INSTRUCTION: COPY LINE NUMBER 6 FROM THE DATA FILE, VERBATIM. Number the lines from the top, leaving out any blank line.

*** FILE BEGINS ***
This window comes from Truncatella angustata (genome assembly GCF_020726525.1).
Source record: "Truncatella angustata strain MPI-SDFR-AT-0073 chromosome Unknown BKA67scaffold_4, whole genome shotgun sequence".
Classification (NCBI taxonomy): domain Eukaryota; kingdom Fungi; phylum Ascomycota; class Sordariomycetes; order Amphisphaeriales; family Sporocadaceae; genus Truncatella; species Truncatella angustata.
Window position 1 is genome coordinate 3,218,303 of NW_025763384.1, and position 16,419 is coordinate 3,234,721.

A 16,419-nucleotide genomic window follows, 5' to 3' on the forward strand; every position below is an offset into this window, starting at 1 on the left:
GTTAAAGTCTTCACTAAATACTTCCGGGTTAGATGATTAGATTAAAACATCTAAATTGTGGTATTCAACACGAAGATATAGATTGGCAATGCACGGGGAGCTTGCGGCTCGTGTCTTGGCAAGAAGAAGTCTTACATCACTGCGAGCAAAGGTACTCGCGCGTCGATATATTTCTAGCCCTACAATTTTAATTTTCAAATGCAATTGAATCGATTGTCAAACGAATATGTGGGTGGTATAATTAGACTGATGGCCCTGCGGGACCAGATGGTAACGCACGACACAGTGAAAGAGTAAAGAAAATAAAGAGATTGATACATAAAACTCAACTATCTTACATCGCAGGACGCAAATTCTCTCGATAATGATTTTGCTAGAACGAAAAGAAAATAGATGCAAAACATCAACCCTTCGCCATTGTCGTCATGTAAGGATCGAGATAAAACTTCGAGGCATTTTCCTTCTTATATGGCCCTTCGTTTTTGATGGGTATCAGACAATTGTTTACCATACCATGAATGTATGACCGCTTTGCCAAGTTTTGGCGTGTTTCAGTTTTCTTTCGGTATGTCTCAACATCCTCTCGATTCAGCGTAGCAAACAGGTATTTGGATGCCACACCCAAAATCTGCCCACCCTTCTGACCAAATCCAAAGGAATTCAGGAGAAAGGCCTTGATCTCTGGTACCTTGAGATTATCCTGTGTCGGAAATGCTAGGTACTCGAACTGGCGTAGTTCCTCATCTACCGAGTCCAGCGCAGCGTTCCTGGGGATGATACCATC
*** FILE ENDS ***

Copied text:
GTTAAAGTCTTCACTAAATACTTCCGGGTTAGATGATTAGATTAAAACATCTAAATTGTGGTATTCAACACGAAGATATAGATTGGCAATGCACGGGGAGCTTGCGGCTCGTGTCTTGGCAAGAAGAAGTCTTACATCACTGCGAGCAAAGGTACTCGCGCGTCGATATATTTCTAGCCCTACAATTTTAATTTTCAAATGCAATTGAATCGATTGTCAAACGAATATGTGGGTGGTATAATTAGACTGATGGCCCTGCGGGACCAGATGGTAACGCACGACACAGTGAAAGAGTAAAGAAAATAAAGAGATTGATACATAAAACTCAACTATCTTACATCGCAGGACGCAAATTCTCTCGATAATGATTTTGCTAGAACGAAAAGAAAATAGATGCAAAACATCAACCCTTCGCCATTGTCGTCATGTAAGGATCGAGATAAAACTTCGAGGCATTTTCCTTCTTATATGGCCCTTCGTTTTTGATGGGTATCAGACAATTGTTTACCATACCATGAATGTATGACCGCTTTGCCAAGTTTTGGCGTGTTTCAGTTTTCTTTCGGTATGTCTCAACATCCTCTCGATTCAGCGTAGCAAACAGGTATTTGGATGCCACACCCAAAATCTGCCCACCCTTCTGACCAAATCCAAAGGAATTCAGGAGAAAGGCCTTGATCTCTGGTACCTTGAGATTATCCTGTGTCGGAAATGCTAGGTACTCGAACTGGCGTAGTTCCTCATCTACCGAGTCCAGCGCAGCGTTCCTGGGGATGATACCATC